Updated: Descent rudders deployed early before Virgin Galactic space plane’s crash

Virgin Galactic’s SpaceShipTwo crashed Friday after special tail “feathers” meant to increase drag deployed early, BBC reports. One pilot unlocked the feather system, but it then deployed without a command.

The feathers–large rudders that tilt up when the plane is making its descent–are designed to be unlocked and then deployed when SpaceShipTwo has hit a speed of Mach 1.4, according to Space.com. Instead, the feathers were unlocked at around Mach 1.0, which is the speed of sound. One of the pilots moved the system to unlock, but did not take the second step of deploying it.

The National Transportation Safety Board, which is conducting the investigation into the doomed flight, has not yet stated if the feathers caused the crash. On Friday, scrutiny was placed on the never-before-flown mix of fuel Virgin Galactic has used. Virgin Galactic stated on November 4 that the engine and fuel tank were recovered intact, which means that there was no explosion.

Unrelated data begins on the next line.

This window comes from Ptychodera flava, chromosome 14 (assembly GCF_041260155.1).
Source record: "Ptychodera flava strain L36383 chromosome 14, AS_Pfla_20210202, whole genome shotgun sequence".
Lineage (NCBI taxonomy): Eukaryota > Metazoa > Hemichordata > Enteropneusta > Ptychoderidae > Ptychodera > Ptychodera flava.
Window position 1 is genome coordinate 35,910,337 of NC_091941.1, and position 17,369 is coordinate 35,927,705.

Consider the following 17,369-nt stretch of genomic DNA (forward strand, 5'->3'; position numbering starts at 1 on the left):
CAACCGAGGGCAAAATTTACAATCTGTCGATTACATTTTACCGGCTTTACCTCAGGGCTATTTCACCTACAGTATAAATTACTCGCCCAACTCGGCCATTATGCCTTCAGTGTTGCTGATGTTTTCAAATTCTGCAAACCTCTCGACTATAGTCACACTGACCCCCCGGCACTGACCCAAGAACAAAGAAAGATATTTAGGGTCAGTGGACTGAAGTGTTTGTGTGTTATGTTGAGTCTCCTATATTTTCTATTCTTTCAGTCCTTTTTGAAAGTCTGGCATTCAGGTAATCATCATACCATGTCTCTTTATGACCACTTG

“This definitively dismisses the premature and inaccurate speculation that the problem was related to the engine or the fuel,” Virgin Galactic wrote in the statement.

The pilot that died in the crash has since been identified as Michael Alsbury. He was a pilot for Scaled Composites for 13 years. He flew SpaceShipTwo during its first-ever powered flight in April 2013. Last week’s trip was the plane’s fourth powered flight.

“Beyond his skills as a pilot – including 1600 hours of flight time in research aircraft built by his colleagues at Scaled – Mike was a dear friend and inspiring colleague to the many many friends he left behind,” Virgin founder Richard Branson wrote on his blog. “My heart goes out to his parents, his wife and children, his sister and the rest of his family and friends.”

Alsbury’s co-pilot Pete Siebold was seriously injured. Siebold is the director of flight operations at Scaled Composites.

“We are continuing to build the second SpaceShipTwo (serial number two), which is currently about 65 percent complete and we will continue to advance our mission over the coming weeks and months,” Virgin Galactic wrote in the November 4 statement. “With the guidance of the NTSB and the assurance of a safe path forward, we intend to move ahead with our testing program and have not lost sight of our mission to make space accessible for all.”

This story was updated at 9:30 p.m. to reflect an updated report that a pilot did not command the feathers to deploy. It was updated again on November 4 with a more detailed timeline of the deployment.